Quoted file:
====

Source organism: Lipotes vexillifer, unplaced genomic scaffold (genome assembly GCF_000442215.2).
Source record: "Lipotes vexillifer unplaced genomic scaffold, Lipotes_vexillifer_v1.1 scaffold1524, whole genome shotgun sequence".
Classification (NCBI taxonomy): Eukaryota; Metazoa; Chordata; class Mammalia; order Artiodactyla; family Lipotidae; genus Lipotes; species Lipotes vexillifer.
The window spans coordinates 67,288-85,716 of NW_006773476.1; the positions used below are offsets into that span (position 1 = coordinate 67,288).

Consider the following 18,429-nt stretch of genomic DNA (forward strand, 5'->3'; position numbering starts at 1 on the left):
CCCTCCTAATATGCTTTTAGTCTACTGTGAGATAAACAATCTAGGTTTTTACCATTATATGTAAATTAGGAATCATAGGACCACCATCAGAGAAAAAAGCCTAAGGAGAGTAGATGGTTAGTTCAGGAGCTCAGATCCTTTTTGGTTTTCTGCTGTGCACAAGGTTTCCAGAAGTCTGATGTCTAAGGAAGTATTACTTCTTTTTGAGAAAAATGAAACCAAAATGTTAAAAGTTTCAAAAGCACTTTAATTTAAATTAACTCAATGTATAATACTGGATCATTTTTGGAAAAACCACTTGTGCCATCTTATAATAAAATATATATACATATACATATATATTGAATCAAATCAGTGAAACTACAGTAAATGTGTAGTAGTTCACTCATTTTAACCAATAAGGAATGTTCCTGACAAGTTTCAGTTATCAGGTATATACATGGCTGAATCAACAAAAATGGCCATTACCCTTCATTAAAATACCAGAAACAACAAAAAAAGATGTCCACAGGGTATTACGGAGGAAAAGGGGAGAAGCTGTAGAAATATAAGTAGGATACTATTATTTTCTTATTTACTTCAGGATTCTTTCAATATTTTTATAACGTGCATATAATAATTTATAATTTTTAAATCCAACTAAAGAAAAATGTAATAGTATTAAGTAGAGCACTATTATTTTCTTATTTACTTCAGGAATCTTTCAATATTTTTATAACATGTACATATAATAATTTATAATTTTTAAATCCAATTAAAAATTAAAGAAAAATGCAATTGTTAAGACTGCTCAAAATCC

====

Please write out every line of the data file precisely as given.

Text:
Source organism: Lipotes vexillifer, unplaced genomic scaffold (genome assembly GCF_000442215.2).
Source record: "Lipotes vexillifer unplaced genomic scaffold, Lipotes_vexillifer_v1.1 scaffold1524, whole genome shotgun sequence".
Classification (NCBI taxonomy): Eukaryota; Metazoa; Chordata; class Mammalia; order Artiodactyla; family Lipotidae; genus Lipotes; species Lipotes vexillifer.
The window spans coordinates 67,288-85,716 of NW_006773476.1; the positions used below are offsets into that span (position 1 = coordinate 67,288).

Consider the following 18,429-nt stretch of genomic DNA (forward strand, 5'->3'; position numbering starts at 1 on the left):
CCCTCCTAATATGCTTTTAGTCTACTGTGAGATAAACAATCTAGGTTTTTACCATTATATGTAAATTAGGAATCATAGGACCACCATCAGAGAAAAAAGCCTAAGGAGAGTAGATGGTTAGTTCAGGAGCTCAGATCCTTTTTGGTTTTCTGCTGTGCACAAGGTTTCCAGAAGTCTGATGTCTAAGGAAGTATTACTTCTTTTTGAGAAAAATGAAACCAAAATGTTAAAAGTTTCAAAAGCACTTTAATTTAAATTAACTCAATGTATAATACTGGATCATTTTTGGAAAAACCACTTGTGCCATCTTATAATAAAATATATATACATATACATATATATTGAATCAAATCAGTGAAACTACAGTAAATGTGTAGTAGTTCACTCATTTTAACCAATAAGGAATGTTCCTGACAAGTTTCAGTTATCAGGTATATACATGGCTGAATCAACAAAAATGGCCATTACCCTTCATTAAAATACCAGAAACAACAAAAAAAGATGTCCACAGGGTATTACGGAGGAAAAGGGGAGAAGCTGTAGAAATATAAGTAGGATACTATTATTTTCTTATTTACTTCAGGATTCTTTCAATATTTTTATAACGTGCATATAATAATTTATAATTTTTAAATCCAACTAAAGAAAAATGTAATAGTATTAAGTAGAGCACTATTATTTTCTTATTTACTTCAGGAATCTTTCAATATTTTTATAACATGTACATATAATAATTTATAATTTTTAAATCCAATTAAAAATTAAAGAAAAATGCAATTGTTAAGACTGCTCAAAATCC